The Red House Cold Store, Smithfield - LON - October 2008 to Late 2009.
The Red House cold store (a sort of giant refrigerator) was one of the first purpose-built cold stores in Britain and is credited as revolutionising the trading of meat at Smithfield. The building was opened in 1898 and was still in use as a cold store up until the 1970's.
When I first explored the building back in 2008, it was being used as a sort of storage area for all sorts of old junk like shelving systems and filling cabinets full of ancient chequebooks dating back to the 1950's. For a long while the site became know as the "Secret Chambers", probably from the name of the report I put up 28DL, with very few people knowing it's exact location. Soon after I first visited it was sealed up and forgotten about until about a year later when access became available again thanks to the homeless. By then all the really interesting stuff had been stripped out (I watched it being emptied into lorries when I happened to be passing) so it was a bit of a disappointment the second time around although it remained a major tourist attraction. It was also possible to access the more modern disused cold stores under the poultry market which wasn't do-able the first time around as the site was still in use as a document store. For me it's still one of the most interesting buildings I've ever happened to be in, loads of old infrastructure, cool vintage graffiti and plenty of decay. Something for everyone.
From the same point as above, but the view rotated through about 90 degrees to the left.
Beautiful stone carvings.
After gaining access the first area of the building to be seen is this area. Apparently this part of the building was so decayed that is was demolished in the early 90's leaving a box girder construction to hold up the remaining external walls. The wall to the left is what lies behind the facade in the second external picture above. The wall at the far end is shown in the picture above, with the door to the right.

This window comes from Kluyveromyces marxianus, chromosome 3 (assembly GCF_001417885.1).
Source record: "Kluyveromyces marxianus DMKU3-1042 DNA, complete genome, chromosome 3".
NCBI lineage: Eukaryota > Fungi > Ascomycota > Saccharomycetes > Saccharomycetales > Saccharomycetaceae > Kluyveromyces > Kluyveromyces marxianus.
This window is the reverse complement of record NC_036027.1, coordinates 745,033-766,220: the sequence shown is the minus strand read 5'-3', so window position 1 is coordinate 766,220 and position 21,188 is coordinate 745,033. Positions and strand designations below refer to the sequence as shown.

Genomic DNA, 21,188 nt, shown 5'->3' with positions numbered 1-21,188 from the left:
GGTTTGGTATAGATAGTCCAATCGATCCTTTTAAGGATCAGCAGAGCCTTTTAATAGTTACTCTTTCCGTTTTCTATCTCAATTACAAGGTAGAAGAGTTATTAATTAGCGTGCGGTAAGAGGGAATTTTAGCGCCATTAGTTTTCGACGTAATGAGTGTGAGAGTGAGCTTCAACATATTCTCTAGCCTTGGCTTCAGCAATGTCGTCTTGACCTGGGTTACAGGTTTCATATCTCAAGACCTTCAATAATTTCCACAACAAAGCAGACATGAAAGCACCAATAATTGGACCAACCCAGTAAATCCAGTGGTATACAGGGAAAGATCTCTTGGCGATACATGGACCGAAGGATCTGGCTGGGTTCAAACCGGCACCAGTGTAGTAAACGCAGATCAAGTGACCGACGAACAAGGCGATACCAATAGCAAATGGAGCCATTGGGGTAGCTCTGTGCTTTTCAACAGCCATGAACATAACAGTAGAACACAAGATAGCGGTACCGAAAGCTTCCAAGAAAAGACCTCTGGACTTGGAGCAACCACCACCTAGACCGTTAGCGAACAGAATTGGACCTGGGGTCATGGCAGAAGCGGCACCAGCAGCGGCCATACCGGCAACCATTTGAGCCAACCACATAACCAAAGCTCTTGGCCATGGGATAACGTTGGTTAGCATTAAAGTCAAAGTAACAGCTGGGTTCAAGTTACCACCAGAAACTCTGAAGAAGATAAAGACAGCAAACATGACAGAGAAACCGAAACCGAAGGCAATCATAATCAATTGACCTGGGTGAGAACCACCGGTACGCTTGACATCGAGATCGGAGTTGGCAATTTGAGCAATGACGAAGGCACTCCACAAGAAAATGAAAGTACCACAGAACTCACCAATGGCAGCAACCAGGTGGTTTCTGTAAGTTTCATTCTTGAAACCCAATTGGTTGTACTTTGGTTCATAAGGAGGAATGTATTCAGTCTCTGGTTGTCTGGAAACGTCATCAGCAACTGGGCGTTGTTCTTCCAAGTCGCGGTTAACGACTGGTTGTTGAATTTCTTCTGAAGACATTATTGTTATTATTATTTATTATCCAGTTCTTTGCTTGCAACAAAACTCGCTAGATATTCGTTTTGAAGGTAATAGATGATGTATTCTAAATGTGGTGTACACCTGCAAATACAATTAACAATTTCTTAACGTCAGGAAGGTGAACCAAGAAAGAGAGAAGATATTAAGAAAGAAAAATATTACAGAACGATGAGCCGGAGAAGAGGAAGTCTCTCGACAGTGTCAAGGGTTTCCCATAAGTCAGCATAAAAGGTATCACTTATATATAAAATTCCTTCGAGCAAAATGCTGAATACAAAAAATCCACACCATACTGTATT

View from the other end. Behind the wall to the left, there was once a branch that ran through a tunnel under the Poultry Market to Aldersgate, the remains of which now serve to link the disused cold stores beneath Smithfield Poultry Market to the street level offices that were latterly used as a document store. There used to be a bay platform in Snow Hill Tunnel from which meat must have once been unloaded from goods trains, the remains of which can be seen from the Salt Store, as per the picture on the Wiki paged linked above. This has since been bricked off.
At the other end of the building we find the lift shafts, which run up the left hand side of the main building, as seen in the first external picture. The red triangle of brickwork at the very top of the building are where the lift motors are housed.
To the right of the lifts is the entrance to the bottom of the stairwell. We will need these as calling for a lift, which are just to the left behind the wall, doesn't seem to work...
Walking down the corridor, we get to the other side of the lifts.
Stepping into the lift shaft we can see one of the lifts is at the top of the shaft, 5 levels high, the other is stuck at ground floor level.
Back in the corridor, we find one of the huge doors used to keep in the cold in the stores. Level 5 is the lowest, sub-basement level. The door can also be seen in the picture above.
The ancient fire extinguisher close up. Last service date 1971.
Behind door 5 at sub-basement level are the first of the storage areas. The old tea boxes are full of the cork insulation.
The same room as above after turning the camera through 180 degrees with the lifts just beyond the entrance.
Cork spills out from the decayed walls. This view was taken just in front of the pillar in the above picture.
Back in the stair wells, as we go up to basement level, there is some interesting ancient graffiti. The picture below the light switch seems to be of a woman with pigtails.
The writing below reads Danny Brewsford loves ???? Busby True. Can't make out anything other than that.
Look carefully at the round head, the writing reads "Big Hairy Fiery Fred". We are now at basement level, level 4.
This level is more specifically refrigerated as can be seen by the pipes in the ceiling used to keep the room below freezing by the coolant running within them.
"During World War II, a large underground cold store at Smithfield was the theatre of secret experiments led by Max Perutz on pykrete, a mixture of ice and wood pulp, alleged to be tougher than steel. Perutz's work, inspired by Geoffrey Pyke and part of Project Habakkuk, was meant to test the viability of pykrete as a material to construct floating airstrips in the Atlantic to allow refuelling of cargo planes in support of Lord Louis Mountbatten's operations. The experiments were carried out by Perutz and his colleagues in a refrigerated meat locker in a Smithfield Market butcher's basement, behind a protective screen of frozen animal carcasses. These experiments became obsolete with the development of longer range aircraft and the project was soon abandoned."